New Zealand Divisional Filing Practice Warning
|Date:||14 June 2016|
New Zealand is currently in transition between its former 1953 Patents Act (“old Act”) and its new Patents Act 2013 (“new Act”) and significant differences exist in practice including for divisionals.
New Act Divisional Application Issues
In summary, we bring to your attention three new Act divisional application issues as follows:
- an absolute bar exists for filing a divisional application later than 5 years from the complete filing date (i.e. international PCT filing date for national phase applications) of the originating parent by preventing availability to request any examination of the divisional application
- divisional applications need to be filed within the initial response period set after issuance of an examination report, and without reliance on any extension of time, otherwise a “substantive response” must be filed on the parent in order to validly file the divisional, and
- divisional applications may result in self-collision (poisonous priority) with its parent application where claims of the parent and/or divisional contain added subject matter not present in the original priority/provisional filing, and therefore any added subject matter should be quarantined in separate claims for both parent and divisional applications.
We will provide reminders to our clients of relevant new Act deadlines and seek your instructions at the appropriate time. Please also note that divisional filing practice for old Act applications remains unchanged, and for both new Act and old Act applications, a divisional must be filed in New Zealand before acceptance.
Old Act Practice (1953 Act)
Old Act applications cover any applications that were directly filed or entered the national phase in New Zealand prior to 13 September 2014 (including any divisional applications thereof filed after 13 September 2014). Issuance of a first examination report sets a response deadline for an old Act application of 15 months plus 3-month extension (retrospectively applied).
An application may proceed automatically to acceptance when filing a response and therefore divisional applications should be filed at the same time as filing a response on a parent application. However, where a divisional application is filed in the 3-month extension period, there is no requirement to file any substantive response on the parent application, which now contrasts with new Act practices.
New Act Practice (2013 Act)
New Act applications cover any applications that were directly filed or entered the national phase in New Zealand after 13 September 2014. Issuance of a first examination report now sets a 12-month final acceptance deadline in which a shorter 6-month response deadline is provided within the 12-month acceptance deadline. The 6-month response deadline can be retrospectively extended by up to 1-month.
A divisional application can be filed without a “substantive response” during the 6 month response period. However, if a divisional application is filed in the 1-month extension period then a “substantive response” must also be filed on the parent. The “substantive response” requires all objections raised by the Examiner to be addressed either by amendment and/or by fair and substantial submissions/argument.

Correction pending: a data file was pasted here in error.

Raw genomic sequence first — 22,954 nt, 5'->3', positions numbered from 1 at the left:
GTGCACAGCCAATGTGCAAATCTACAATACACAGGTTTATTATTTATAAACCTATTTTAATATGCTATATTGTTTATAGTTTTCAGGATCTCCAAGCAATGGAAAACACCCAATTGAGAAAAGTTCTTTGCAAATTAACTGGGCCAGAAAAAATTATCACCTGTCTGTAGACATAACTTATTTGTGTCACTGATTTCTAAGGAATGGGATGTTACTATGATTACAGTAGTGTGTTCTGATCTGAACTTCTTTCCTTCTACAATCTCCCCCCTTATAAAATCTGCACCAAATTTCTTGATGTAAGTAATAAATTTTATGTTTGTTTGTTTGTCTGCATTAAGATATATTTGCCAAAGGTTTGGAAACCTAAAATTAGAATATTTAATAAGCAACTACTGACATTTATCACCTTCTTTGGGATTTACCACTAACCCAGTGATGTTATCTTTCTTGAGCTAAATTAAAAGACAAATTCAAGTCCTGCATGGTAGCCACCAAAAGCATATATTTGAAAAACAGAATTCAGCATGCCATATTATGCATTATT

Any divisional application also needs to be filed at the time of filing any response since it is standard practice to withdraw the postponement of acceptance at the time of filing the response. Should objections be maintained and a 2nd examination report issue, a new response deadline is provided (usually 3 months). The same divisional filing protocols apply for any subsequent examination report and response deadline, noting that any further extension period ends after 1 month or at the 12 month acceptance deadline, whichever is earlier.
We also remind you that divisional claims in New Zealand should not cover “substantially the same” subject matter as the claims in the parent application, and IPONZ generally requires no overlap in scope between the claims of the divisional and parent application. This “double patenting” issue in overlap in scope between the claims of the divisional and parent applies for both the old Act and new Act, and can be addressed during the examination stage.
It is also important to be aware that divisional applications may result in self-collision (poisonous priority) with its parent application where the claims of the parent and/or divisional contain added subject matter not present in the original priority/provisional filing. Separate claims should be provided in the parent and divisional applications to quarantine any added subject matter from original priority entitled subject matter.
The self-collision (poisonous priority) issues arise because ‘whole of contents’ novelty operates in combination with added subject matter to disentitle a claim to its earliest priority date and in New Zealand each claim can have a single priority date only. If you are aware of any added subject matter claimed at the time of filing a parent or divisional application, then this should be brought to our attention for consideration in appropriately amending to quarantine claims to address any self-collision issues that may be activated when filing a divisional application.
|Tags:||New Zealand, Divisional, John Landells, Patents Act 2013|